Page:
Michael Bolton's face and his singing voice hardly seem to be related. The face looks like it belongs to rock 'n' roll by way of a daytime soap opera. It's one of those chiseled faces, framed by long curls.
But the voice is something else. His publicist likens it to "a 50-year-old bluesman's" and that's no hype. You may have heard him earlier this year on the radio, rasping out a soulful melody called "That's What Love Is All About," or more recently on a remake of Otis Redding's "Dock of the Bay."Bolton says he has been drawn to the blues since he was a little boy in New Haven, Conn., listening to his big brother's Motown records. The black rhythms appealed to him more than anything else he heard on the radio, and by the time he was 11 or 12 he had figured out how to make his skinny, boy's larynx sound powerful, throaty and a lot older.
"When I was about 12 I went for a physical and the doctor remarked that I had an unusually large neck," Bolton recalled in a phone interview earlier this week while on tour in Tennessee. The doctor wondered if maybe the youngster was lifting weights or playing a lot of football, and it took Bolton a minute or two to realize that all that singing had changed his anatomy.
By the time he was 13 he was already singing in bars. By the time he was 15 he had signed with a record company.
But it has taken many, many years - and seven albums - since then for Bolton to begin to be a star. He's still hardly a household name, but in 1988 stardom appears to finally be within reach.
Bolton will be in Salt Lake on Saturday, opening for Heart, in concert at 7:30 p.m. at ParkWest.
While total success as a singer eluded Bolton for years, he says he never got discouraged.
"My first two albums with RCA were an education," he explains. "My second two albums, with the group Blackjack, were encouraging and more education. And I kept making fans in the (recording) industry. There always seemed to be a light at the end of the tunnel."
One of the brightest lights was Bolton's success as a songwriter. Although his own early albums were hardly chartbusters, some of the songs he wrote were. Laura Brannigan's version of his "How Am I Supposed to Live Without You" was a No. 1 hit. Jefferson Starship did very well with his "Desperate Heart."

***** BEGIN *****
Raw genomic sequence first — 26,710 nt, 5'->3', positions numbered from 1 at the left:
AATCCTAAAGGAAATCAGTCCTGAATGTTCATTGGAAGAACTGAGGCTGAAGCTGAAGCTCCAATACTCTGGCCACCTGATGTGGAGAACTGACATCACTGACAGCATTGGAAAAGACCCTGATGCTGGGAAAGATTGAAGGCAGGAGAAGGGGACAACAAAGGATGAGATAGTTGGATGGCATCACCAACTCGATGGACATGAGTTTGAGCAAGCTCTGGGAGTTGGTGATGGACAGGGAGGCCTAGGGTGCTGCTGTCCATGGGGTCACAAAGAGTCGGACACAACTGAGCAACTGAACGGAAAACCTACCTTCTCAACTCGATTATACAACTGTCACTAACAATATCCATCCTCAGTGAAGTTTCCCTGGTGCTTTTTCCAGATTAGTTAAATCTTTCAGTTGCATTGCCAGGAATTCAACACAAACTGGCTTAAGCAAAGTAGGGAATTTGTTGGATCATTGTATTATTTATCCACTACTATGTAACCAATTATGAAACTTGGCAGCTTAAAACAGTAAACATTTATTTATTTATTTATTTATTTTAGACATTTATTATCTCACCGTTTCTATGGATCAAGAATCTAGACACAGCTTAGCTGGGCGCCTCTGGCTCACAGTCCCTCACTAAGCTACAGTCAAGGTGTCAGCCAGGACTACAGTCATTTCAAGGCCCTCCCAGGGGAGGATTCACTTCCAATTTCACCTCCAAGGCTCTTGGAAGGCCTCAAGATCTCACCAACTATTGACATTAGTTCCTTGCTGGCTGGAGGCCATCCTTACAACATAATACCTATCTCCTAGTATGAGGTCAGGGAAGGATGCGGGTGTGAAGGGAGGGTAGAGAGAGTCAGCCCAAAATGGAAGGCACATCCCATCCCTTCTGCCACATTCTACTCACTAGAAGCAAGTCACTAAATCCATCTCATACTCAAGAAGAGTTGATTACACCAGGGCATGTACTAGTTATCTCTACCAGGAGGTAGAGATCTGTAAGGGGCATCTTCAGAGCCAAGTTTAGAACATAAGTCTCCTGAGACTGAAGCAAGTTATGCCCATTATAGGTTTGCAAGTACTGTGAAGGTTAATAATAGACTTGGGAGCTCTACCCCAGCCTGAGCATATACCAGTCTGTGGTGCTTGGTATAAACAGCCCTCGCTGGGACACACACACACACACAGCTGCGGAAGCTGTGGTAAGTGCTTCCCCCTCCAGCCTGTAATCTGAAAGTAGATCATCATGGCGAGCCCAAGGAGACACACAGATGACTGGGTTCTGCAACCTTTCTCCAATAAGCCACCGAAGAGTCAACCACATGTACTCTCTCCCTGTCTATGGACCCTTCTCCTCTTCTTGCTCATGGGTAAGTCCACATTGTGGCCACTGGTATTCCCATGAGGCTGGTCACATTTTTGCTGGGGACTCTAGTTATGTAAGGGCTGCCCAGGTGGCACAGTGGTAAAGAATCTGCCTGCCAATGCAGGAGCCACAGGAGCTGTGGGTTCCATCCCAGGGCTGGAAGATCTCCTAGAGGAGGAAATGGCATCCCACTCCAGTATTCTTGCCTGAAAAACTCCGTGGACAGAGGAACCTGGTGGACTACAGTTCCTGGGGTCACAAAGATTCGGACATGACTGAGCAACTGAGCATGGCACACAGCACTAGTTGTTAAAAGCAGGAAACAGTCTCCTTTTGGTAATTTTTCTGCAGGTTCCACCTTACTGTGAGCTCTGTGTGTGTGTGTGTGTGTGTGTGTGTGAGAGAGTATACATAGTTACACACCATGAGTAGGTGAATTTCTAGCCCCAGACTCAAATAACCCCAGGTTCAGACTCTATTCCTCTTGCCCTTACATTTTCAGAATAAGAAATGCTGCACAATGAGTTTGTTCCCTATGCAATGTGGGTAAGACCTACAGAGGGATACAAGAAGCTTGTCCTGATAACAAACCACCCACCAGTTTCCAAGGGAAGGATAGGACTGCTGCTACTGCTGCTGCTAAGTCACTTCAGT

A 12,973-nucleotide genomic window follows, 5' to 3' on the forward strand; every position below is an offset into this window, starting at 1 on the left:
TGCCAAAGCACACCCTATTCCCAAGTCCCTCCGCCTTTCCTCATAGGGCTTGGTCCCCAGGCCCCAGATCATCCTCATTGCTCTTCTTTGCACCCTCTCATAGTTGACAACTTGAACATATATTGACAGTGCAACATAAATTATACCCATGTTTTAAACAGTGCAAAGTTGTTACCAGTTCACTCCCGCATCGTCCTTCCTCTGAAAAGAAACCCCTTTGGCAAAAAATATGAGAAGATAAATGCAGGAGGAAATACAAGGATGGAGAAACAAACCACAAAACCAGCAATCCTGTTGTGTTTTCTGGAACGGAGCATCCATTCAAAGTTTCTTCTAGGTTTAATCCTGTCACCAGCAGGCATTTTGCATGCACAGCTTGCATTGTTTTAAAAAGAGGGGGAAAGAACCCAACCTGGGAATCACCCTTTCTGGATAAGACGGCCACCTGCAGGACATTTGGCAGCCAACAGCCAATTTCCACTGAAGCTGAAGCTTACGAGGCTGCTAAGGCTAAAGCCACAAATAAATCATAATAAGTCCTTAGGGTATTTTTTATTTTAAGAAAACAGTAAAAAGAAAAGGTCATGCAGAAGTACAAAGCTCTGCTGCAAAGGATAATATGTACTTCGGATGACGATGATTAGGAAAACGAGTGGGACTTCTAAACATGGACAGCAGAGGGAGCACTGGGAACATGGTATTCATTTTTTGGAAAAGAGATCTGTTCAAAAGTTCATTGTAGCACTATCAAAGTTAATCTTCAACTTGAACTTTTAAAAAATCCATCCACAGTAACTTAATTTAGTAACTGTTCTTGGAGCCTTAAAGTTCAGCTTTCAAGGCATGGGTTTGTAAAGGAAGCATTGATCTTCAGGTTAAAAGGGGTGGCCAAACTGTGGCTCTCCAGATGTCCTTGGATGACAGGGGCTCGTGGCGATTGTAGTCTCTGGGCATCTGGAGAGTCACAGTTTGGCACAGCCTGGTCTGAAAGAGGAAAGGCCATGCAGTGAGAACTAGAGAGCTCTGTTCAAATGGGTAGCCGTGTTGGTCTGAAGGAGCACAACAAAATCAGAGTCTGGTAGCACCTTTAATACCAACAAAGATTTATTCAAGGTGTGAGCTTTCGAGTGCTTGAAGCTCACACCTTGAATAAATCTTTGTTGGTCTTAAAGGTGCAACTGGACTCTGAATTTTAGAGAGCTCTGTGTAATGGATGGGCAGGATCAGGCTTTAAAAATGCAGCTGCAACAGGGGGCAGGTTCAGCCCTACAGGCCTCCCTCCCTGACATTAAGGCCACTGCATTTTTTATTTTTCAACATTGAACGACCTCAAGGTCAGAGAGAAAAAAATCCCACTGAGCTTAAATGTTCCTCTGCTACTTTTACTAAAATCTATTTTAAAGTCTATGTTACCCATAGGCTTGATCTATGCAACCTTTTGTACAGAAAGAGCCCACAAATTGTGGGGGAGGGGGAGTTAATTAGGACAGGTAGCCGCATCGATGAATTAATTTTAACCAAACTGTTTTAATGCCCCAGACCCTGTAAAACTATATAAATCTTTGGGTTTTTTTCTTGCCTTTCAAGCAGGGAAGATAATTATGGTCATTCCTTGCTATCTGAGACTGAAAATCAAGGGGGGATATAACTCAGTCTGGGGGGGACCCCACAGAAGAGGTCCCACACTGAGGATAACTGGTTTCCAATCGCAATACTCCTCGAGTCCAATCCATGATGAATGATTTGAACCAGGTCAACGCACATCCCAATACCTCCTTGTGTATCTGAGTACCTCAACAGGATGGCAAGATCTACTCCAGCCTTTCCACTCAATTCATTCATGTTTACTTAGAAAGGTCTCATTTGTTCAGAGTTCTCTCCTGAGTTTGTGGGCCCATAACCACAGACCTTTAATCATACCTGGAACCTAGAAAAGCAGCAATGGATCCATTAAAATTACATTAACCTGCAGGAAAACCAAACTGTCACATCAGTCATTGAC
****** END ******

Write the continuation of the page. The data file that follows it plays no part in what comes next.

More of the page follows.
Such diverse stars as Kenny Rogers, The Pointer Sisters, Gregg Allman and Eric Carmen have recorded his songs. Cher's new album includes two Bolton songs, including Cher's comeback hit, "I Found Someone."
Bolton was asked to produce both of the Cher songs, a sign that he has made it both as a songwriter and a record producer - and insurance that the songs he writes will be recorded the way he wrote them.
Everything seems to be falling into place finally for Bolton, who was named "best rhythm and blues male vocalist" this past spring in the New York Music Awards.
His latest album, "The Hunger," has been getting good reviews. "This talented rock belter, who has been struggling for 12 years to have a hit, fuses the frenzy of Joe Crocker with the sweet passion of James Ingram," wrote the New York Times. "The new record's centerpieces are two gargantuan heart-tuggers, `That's What Love Is All About' and `Walk Away,' in which the singer pulls out every emotional stop."
Bolton says that "Walk Away" will be released in about a week as a single. He wrote or co-wrote all the songs on the album except for the Redding cover.
Bolton usually writes about 30 songs a year, but he says that since he has been on the road with Heart he has been "in more of a promotional frame of mind than a creative frame of mind." The only thing he has had either the time or the emotion for while on tour has been to jot down some song ideas, he says, but by the end of the month he will be back home, ready to finish writing the songs for his next album.
The next time he goes on tour, he says, he hopes it will be as the main act.